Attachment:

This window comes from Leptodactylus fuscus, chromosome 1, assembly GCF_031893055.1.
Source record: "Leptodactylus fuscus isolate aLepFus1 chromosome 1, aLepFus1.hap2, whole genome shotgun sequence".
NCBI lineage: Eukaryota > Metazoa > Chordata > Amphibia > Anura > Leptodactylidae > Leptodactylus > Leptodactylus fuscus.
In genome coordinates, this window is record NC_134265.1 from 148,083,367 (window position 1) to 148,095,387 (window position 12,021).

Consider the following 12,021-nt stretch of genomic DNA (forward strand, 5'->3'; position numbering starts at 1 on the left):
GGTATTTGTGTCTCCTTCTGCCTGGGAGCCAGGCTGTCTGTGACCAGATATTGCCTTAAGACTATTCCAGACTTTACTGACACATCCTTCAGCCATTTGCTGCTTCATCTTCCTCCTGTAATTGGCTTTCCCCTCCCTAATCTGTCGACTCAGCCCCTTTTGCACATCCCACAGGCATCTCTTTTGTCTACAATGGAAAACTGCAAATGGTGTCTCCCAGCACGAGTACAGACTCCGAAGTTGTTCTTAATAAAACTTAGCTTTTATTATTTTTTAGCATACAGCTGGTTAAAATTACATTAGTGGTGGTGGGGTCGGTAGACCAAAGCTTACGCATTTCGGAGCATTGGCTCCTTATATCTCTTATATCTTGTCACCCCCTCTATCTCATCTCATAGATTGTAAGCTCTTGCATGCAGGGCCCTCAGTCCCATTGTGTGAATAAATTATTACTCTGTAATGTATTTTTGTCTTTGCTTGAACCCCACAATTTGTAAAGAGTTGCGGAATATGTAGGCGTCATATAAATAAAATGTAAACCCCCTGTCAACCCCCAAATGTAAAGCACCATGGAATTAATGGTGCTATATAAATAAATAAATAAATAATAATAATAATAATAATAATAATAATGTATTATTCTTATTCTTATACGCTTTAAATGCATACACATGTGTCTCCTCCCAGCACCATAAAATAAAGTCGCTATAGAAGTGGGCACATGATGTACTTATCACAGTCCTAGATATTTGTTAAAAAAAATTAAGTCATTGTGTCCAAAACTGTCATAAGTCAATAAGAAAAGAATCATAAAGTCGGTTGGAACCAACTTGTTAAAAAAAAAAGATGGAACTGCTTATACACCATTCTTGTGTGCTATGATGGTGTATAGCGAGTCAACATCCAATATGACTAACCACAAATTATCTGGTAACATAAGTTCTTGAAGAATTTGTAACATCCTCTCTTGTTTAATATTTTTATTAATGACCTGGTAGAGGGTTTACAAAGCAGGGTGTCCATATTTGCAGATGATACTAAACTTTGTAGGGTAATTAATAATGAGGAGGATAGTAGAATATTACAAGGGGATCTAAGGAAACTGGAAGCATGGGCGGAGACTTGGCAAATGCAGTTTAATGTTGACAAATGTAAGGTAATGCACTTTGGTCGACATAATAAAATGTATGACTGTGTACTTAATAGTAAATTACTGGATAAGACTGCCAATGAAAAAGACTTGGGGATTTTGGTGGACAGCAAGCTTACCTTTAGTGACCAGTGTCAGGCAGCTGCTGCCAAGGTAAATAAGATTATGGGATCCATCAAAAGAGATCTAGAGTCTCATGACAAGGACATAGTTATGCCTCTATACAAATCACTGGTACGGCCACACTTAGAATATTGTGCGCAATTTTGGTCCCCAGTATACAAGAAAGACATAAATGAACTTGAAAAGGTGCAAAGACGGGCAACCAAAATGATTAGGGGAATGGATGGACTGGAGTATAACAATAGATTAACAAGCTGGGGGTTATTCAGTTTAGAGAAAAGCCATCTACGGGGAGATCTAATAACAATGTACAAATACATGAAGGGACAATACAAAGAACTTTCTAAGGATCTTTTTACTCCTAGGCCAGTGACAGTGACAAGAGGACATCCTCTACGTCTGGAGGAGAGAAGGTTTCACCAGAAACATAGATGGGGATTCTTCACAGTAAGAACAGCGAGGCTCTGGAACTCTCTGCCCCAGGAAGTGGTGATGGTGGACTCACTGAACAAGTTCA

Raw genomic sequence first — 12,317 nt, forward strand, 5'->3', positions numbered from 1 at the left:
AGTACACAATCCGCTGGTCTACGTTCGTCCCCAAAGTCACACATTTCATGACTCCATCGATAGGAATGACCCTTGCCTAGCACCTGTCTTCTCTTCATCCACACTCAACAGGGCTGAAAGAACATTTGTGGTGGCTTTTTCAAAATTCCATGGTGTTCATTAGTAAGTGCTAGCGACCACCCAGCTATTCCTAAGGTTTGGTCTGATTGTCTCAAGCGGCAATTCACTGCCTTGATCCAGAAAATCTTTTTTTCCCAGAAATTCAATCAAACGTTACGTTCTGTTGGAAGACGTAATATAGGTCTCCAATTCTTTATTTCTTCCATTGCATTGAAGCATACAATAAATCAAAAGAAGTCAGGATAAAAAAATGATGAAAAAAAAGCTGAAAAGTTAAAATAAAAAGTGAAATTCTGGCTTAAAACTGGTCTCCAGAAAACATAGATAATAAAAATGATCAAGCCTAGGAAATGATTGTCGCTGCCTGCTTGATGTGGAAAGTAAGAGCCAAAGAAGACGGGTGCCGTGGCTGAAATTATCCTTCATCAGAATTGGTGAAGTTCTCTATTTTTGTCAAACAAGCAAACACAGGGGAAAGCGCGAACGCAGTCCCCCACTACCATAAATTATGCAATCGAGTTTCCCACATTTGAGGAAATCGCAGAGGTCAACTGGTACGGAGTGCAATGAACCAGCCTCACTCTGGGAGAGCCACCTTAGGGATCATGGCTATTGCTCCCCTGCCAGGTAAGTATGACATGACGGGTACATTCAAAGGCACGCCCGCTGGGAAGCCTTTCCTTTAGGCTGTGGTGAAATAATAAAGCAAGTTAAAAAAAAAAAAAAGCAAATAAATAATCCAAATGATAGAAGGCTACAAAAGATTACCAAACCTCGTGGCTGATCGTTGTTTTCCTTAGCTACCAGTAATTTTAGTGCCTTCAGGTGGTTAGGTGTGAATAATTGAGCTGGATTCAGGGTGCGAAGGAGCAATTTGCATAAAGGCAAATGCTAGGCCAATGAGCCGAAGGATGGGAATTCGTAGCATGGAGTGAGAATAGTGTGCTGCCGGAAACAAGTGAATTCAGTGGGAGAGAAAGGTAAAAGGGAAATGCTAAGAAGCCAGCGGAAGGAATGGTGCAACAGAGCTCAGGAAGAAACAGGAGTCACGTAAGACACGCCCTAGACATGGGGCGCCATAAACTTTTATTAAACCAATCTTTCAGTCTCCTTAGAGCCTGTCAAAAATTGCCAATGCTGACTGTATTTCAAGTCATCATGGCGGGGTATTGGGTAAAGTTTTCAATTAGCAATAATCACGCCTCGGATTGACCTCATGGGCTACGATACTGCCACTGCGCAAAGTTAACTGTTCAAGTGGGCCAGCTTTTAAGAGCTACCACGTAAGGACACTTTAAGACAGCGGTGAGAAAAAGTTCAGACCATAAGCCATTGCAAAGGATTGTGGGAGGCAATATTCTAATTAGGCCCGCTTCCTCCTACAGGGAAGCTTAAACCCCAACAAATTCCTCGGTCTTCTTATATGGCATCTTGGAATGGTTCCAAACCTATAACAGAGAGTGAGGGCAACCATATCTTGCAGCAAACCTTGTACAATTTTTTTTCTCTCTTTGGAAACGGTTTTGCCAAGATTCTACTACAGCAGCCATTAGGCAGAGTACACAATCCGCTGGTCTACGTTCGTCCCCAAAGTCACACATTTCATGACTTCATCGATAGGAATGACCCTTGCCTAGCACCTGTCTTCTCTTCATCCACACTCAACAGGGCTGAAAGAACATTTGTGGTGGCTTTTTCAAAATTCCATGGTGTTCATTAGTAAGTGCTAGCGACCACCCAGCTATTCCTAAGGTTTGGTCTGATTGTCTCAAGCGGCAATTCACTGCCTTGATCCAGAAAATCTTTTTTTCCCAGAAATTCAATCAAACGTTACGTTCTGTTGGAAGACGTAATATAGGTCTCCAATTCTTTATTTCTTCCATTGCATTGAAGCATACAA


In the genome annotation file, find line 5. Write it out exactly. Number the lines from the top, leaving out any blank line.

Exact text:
Consider the following 12,021-nt stretch of genomic DNA (forward strand, 5'->3'; position numbering starts at 1 on the left):